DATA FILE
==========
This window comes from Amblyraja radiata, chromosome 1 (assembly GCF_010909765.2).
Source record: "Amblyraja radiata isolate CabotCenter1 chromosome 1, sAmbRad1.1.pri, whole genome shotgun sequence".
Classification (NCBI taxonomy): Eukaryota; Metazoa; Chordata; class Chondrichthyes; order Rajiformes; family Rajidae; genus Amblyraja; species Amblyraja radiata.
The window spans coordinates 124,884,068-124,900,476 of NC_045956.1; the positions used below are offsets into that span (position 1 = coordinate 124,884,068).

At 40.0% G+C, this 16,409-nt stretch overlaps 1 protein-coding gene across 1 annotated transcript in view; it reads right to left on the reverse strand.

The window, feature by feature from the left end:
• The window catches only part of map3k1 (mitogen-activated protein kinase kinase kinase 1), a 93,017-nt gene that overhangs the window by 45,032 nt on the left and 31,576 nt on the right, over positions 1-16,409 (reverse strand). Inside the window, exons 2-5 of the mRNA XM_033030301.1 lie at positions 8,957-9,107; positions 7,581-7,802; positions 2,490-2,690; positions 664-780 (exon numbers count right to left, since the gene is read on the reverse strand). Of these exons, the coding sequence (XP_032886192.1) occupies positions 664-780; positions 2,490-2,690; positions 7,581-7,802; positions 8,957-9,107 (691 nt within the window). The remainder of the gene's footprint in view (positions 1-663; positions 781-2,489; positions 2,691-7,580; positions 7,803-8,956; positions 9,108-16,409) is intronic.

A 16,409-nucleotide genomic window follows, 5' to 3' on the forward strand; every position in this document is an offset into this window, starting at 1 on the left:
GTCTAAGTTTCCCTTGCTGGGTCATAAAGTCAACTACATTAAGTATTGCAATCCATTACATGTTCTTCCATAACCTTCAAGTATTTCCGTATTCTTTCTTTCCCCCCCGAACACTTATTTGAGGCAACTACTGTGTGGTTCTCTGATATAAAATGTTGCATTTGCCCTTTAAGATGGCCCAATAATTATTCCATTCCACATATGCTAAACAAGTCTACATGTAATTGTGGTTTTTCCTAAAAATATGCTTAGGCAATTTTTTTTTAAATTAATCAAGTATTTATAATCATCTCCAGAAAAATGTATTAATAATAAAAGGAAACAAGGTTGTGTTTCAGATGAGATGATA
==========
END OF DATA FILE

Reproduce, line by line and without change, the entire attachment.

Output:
This window comes from Amblyraja radiata, chromosome 1 (assembly GCF_010909765.2).
Source record: "Amblyraja radiata isolate CabotCenter1 chromosome 1, sAmbRad1.1.pri, whole genome shotgun sequence".
Classification (NCBI taxonomy): Eukaryota; Metazoa; Chordata; class Chondrichthyes; order Rajiformes; family Rajidae; genus Amblyraja; species Amblyraja radiata.
The window spans coordinates 124,884,068-124,900,476 of NC_045956.1; the positions used below are offsets into that span (position 1 = coordinate 124,884,068).

At 40.0% G+C, this 16,409-nt stretch overlaps 1 protein-coding gene across 1 annotated transcript in view; it reads right to left on the reverse strand.

The window, feature by feature from the left end:
• The window catches only part of map3k1 (mitogen-activated protein kinase kinase kinase 1), a 93,017-nt gene that overhangs the window by 45,032 nt on the left and 31,576 nt on the right, over positions 1-16,409 (reverse strand). Inside the window, exons 2-5 of the mRNA XM_033030301.1 lie at positions 8,957-9,107; positions 7,581-7,802; positions 2,490-2,690; positions 664-780 (exon numbers count right to left, since the gene is read on the reverse strand). Of these exons, the coding sequence (XP_032886192.1) occupies positions 664-780; positions 2,490-2,690; positions 7,581-7,802; positions 8,957-9,107 (691 nt within the window). The remainder of the gene's footprint in view (positions 1-663; positions 781-2,489; positions 2,691-7,580; positions 7,803-8,956; positions 9,108-16,409) is intronic.

A 16,409-nucleotide genomic window follows, 5' to 3' on the forward strand; every position in this document is an offset into this window, starting at 1 on the left:
GTCTAAGTTTCCCTTGCTGGGTCATAAAGTCAACTACATTAAGTATTGCAATCCATTACATGTTCTTCCATAACCTTCAAGTATTTCCGTATTCTTTCTTTCCCCCCCGAACACTTATTTGAGGCAACTACTGTGTGGTTCTCTGATATAAAATGTTGCATTTGCCCTTTAAGATGGCCCAATAATTATTCCATTCCACATATGCTAAACAAGTCTACATGTAATTGTGGTTTTTCCTAAAAATATGCTTAGGCAATTTTTTTTTAAATTAATCAAGTATTTATAATCATCTCCAGAAAAATGTATTAATAATAAAAGGAAACAAGGTTGTGTTTCAGATGAGATGATA